Bang patterns
Ben Rudiak-Gould
Benjamin.Rudiak-Gould at cl.cam.ac.uk
Mon Feb 6 08:54:58 EST 2006
Simon Peyton-Jones wrote:
>http://haskell.galois.com/cgi-bin/haskell-prime/trac.cgi/wiki/BangPatterns
You say that
let !(x, Just !y) = <rhs> in <body>
can't be desugared to
let
t = <rhs>
x = case t of (x, Just !y) -> x
y = case t of (x, Just !y) -> y
in
t `seq` <body>
and I agree. But that's not the desugaring I'd expect; I'd expect this:
let t1@(x, Just t2 at y) = <rhs> in t1 `seq` t2 `seq` <body>
which does have the appropriate semantics, I think.
You can also desugar let ![x,y] = e in b to let t1@[x,y] = e in t1 `seq` b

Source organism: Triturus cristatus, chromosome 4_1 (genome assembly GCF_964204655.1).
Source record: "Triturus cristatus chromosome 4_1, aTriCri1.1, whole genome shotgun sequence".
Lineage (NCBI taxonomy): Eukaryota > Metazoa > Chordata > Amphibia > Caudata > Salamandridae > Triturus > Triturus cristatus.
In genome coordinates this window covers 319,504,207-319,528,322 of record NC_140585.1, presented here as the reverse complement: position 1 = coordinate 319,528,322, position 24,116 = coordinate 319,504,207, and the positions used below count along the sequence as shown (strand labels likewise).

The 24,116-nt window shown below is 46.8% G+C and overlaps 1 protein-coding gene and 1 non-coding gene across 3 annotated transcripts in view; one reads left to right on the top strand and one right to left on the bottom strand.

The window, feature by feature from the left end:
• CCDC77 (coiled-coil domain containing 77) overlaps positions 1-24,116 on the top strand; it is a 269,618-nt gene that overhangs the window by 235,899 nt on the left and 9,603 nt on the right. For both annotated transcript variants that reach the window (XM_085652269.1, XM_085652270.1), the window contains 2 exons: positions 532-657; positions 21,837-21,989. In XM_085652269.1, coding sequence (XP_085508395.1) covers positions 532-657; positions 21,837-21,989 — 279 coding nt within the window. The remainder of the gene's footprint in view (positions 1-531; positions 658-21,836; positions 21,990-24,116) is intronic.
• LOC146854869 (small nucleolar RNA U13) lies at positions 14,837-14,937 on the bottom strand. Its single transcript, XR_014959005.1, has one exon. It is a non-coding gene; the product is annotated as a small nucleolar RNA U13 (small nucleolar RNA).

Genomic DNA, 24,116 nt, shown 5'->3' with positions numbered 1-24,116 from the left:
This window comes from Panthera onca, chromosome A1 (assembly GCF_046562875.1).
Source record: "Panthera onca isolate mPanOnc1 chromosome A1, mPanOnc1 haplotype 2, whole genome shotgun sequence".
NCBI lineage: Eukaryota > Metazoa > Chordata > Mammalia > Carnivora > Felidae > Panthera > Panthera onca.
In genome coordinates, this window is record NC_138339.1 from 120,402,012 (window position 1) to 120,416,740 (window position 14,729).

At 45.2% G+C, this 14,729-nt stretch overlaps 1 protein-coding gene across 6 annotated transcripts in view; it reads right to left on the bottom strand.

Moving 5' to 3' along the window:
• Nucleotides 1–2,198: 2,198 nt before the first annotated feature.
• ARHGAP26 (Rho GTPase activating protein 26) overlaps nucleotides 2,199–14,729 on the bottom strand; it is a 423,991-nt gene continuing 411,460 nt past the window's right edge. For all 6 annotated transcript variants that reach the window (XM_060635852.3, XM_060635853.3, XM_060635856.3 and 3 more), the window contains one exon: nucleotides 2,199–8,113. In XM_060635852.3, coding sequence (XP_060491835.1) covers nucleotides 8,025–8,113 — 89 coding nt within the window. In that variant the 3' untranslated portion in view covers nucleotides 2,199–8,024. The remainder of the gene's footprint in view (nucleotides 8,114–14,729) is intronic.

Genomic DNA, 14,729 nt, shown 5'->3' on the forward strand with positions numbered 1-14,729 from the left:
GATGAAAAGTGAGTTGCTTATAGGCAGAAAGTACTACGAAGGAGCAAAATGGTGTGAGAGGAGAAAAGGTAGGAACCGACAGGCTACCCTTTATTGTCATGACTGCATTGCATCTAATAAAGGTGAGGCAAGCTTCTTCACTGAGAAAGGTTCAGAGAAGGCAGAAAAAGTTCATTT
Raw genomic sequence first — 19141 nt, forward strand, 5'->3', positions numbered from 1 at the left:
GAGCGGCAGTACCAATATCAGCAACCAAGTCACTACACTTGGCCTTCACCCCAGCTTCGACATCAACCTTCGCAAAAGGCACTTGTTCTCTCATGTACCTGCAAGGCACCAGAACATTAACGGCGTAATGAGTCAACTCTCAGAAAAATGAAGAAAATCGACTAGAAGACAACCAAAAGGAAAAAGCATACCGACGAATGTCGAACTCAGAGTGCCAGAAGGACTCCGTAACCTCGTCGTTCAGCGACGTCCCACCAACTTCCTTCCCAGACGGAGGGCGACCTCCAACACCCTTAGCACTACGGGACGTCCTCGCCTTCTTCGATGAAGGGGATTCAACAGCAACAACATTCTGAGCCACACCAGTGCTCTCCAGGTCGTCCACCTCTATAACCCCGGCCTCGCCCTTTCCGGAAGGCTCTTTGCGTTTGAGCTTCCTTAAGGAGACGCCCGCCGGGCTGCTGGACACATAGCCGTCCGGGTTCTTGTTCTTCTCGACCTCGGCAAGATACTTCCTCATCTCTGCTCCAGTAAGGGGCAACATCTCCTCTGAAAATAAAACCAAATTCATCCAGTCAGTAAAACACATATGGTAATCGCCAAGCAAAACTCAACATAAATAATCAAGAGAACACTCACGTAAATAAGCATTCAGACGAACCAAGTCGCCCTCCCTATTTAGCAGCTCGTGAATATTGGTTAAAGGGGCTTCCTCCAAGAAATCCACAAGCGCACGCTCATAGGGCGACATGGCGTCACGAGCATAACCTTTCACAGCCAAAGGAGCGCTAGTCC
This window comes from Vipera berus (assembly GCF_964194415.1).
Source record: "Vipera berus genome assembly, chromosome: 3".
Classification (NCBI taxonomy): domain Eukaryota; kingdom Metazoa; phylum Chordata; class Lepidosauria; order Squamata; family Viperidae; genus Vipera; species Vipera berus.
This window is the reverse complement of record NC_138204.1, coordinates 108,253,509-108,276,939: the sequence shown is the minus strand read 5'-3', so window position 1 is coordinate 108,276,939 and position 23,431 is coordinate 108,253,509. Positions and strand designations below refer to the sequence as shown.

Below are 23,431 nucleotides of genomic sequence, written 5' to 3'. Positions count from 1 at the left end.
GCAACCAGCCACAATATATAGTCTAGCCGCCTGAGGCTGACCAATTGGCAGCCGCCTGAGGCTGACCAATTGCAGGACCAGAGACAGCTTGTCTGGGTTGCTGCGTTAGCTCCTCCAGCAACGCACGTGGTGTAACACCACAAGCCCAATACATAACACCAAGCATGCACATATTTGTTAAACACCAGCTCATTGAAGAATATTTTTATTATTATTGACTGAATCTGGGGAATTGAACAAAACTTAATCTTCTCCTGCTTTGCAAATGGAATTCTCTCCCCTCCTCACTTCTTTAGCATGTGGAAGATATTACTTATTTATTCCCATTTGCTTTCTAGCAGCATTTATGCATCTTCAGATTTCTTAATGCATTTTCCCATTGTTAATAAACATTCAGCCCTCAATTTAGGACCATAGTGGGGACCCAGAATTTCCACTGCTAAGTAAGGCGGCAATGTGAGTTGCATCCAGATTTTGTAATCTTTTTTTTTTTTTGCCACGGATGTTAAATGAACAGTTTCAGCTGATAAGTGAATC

instead of case e of { [x,y] -> b }, which would solve the polymorphism problem.
The other thing that isn't obvious to me is what should happen when ! is
nested inside ~. Naively
case e of { (x,~(y,!z)) -> b }
should be equivalent to
case e of { (x,t1) -> let (y,!z) = t1 in b }
which should be equivalent to
case e of { (x,t1) -> let (y,t2 at z) = t1 in t2 `seq` b }
But this is the same as
case e of { (x,(y,!z)) -> b }
In other words, the ~ has no effect, which is not what I expect. I think
there's an incompatibility between the interpretation of ! in let and case
expressions. In let expressions it needs to be able to escape from the
implicit ~, while in case expressions it should stay inside. One possible
solution would be to make top-level ~ significant in let expressions, but
that feels a bit strange too.
Another minor point: allowing
module Foo where
!x = ...
would mean that adding an import statement to a terminating program could
change it into a nonterminating one.
-- Ben
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